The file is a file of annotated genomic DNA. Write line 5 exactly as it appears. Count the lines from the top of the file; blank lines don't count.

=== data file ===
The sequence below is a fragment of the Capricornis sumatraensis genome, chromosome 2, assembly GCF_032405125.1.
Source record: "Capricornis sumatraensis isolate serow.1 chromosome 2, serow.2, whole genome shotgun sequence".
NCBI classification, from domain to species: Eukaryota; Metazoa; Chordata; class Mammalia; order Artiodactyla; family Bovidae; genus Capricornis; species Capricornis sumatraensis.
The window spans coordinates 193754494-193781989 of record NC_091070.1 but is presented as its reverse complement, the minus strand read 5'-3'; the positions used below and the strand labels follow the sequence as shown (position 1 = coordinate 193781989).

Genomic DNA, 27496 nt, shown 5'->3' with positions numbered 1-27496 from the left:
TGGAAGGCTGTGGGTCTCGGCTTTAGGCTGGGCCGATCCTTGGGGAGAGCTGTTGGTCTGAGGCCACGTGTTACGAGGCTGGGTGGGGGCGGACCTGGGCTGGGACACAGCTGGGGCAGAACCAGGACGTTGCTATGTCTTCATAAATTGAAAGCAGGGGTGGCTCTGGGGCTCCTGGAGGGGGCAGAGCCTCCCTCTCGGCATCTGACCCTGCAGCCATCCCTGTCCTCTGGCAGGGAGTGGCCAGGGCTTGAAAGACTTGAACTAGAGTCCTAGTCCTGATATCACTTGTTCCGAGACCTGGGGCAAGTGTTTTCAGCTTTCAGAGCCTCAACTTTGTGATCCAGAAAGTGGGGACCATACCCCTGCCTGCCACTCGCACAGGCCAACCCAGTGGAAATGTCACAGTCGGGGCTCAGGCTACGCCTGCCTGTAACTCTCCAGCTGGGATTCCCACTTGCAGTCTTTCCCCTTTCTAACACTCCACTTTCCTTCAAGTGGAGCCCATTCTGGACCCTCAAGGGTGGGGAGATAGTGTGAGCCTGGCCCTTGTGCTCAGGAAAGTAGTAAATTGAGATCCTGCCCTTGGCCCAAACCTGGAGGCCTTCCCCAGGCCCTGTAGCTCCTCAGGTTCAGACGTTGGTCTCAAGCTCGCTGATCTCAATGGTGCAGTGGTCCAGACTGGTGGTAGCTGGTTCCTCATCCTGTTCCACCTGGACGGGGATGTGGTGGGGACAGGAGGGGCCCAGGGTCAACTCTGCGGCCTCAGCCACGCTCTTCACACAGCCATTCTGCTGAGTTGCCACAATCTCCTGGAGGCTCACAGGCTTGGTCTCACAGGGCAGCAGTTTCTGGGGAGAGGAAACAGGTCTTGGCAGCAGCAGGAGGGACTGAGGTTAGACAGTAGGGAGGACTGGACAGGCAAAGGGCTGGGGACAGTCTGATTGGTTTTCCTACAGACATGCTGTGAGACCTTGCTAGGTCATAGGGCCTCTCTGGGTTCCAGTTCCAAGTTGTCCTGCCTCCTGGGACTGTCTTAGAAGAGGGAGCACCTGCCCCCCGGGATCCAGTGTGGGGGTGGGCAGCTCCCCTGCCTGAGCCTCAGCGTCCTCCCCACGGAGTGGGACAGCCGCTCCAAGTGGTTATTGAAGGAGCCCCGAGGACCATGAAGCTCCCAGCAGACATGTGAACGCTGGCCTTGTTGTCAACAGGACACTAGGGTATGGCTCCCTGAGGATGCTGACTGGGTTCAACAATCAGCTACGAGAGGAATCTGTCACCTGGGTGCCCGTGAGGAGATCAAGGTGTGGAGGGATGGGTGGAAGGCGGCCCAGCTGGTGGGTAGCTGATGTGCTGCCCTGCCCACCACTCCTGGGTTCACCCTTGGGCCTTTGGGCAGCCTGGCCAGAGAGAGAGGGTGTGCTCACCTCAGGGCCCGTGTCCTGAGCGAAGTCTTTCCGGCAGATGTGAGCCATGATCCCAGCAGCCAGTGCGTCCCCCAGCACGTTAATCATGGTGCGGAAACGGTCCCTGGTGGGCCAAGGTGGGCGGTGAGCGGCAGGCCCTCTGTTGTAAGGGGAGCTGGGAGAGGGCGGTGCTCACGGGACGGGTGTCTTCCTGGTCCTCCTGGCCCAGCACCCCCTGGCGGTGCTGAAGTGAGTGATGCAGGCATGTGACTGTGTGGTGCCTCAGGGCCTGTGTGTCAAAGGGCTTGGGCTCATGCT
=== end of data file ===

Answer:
Genomic DNA, 27496 nt, shown 5'->3' with positions numbered 1-27496 from the left: